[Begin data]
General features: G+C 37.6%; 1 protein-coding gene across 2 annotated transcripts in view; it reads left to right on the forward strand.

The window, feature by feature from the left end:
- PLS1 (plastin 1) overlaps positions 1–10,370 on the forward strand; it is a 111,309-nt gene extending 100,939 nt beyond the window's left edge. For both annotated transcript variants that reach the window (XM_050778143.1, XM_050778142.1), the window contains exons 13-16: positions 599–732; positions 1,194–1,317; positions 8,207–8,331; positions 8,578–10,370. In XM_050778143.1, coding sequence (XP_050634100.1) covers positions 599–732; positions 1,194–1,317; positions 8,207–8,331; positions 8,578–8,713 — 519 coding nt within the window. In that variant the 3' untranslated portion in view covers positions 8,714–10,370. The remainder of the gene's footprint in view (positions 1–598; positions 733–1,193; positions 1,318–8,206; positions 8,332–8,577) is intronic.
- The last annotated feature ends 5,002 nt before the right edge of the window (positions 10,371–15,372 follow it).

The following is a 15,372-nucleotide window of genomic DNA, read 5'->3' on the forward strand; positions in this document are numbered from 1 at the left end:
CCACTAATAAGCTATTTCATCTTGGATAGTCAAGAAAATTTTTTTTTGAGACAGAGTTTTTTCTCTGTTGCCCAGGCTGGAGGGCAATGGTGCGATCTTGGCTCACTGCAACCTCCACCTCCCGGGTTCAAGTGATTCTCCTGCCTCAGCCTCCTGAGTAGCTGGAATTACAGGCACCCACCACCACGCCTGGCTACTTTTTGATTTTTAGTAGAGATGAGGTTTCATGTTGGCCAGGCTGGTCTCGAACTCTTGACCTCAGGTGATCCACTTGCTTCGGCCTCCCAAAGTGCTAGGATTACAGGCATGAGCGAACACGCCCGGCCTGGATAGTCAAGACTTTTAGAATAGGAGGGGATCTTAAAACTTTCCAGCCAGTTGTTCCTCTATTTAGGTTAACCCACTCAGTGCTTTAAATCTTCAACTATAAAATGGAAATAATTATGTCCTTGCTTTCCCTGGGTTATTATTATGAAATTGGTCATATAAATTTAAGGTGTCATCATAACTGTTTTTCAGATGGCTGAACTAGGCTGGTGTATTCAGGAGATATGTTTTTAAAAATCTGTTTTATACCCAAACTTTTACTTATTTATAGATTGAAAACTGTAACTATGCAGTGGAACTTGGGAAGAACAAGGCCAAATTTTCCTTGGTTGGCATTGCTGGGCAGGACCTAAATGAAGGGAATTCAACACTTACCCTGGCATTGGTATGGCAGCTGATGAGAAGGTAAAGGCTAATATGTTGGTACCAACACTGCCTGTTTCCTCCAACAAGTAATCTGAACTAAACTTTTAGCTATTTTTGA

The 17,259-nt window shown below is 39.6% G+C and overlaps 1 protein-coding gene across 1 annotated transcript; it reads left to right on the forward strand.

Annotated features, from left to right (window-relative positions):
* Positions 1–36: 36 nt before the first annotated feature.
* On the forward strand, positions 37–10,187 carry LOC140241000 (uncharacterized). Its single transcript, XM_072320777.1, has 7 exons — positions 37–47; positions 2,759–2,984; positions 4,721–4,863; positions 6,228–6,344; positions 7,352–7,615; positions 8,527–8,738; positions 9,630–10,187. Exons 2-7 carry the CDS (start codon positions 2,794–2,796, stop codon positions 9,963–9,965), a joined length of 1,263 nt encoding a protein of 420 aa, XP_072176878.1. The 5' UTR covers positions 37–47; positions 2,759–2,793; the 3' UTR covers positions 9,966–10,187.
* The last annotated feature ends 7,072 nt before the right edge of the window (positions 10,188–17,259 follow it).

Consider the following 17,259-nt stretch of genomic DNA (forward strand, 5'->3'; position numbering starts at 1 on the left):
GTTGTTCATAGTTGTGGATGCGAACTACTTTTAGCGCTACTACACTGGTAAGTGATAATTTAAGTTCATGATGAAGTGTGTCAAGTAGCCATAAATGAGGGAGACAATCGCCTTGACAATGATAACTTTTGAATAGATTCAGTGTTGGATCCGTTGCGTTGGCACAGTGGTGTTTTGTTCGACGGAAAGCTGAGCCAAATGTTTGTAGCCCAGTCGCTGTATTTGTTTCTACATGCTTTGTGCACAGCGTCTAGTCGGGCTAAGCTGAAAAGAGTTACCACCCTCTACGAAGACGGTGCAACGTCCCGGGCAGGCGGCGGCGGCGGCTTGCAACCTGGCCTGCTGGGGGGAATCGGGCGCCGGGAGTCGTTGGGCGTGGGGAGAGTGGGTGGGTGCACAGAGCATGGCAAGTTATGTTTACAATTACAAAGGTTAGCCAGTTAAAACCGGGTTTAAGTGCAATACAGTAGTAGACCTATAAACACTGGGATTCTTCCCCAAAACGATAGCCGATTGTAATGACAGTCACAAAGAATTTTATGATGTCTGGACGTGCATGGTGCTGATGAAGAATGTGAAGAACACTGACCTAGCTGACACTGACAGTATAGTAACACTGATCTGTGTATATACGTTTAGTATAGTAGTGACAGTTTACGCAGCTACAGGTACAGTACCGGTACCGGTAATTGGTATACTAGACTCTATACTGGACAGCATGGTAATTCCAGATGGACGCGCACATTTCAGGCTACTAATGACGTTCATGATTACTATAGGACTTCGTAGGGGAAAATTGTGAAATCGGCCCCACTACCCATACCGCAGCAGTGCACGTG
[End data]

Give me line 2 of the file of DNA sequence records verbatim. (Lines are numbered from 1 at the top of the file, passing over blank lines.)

The window, feature by feature from the left end: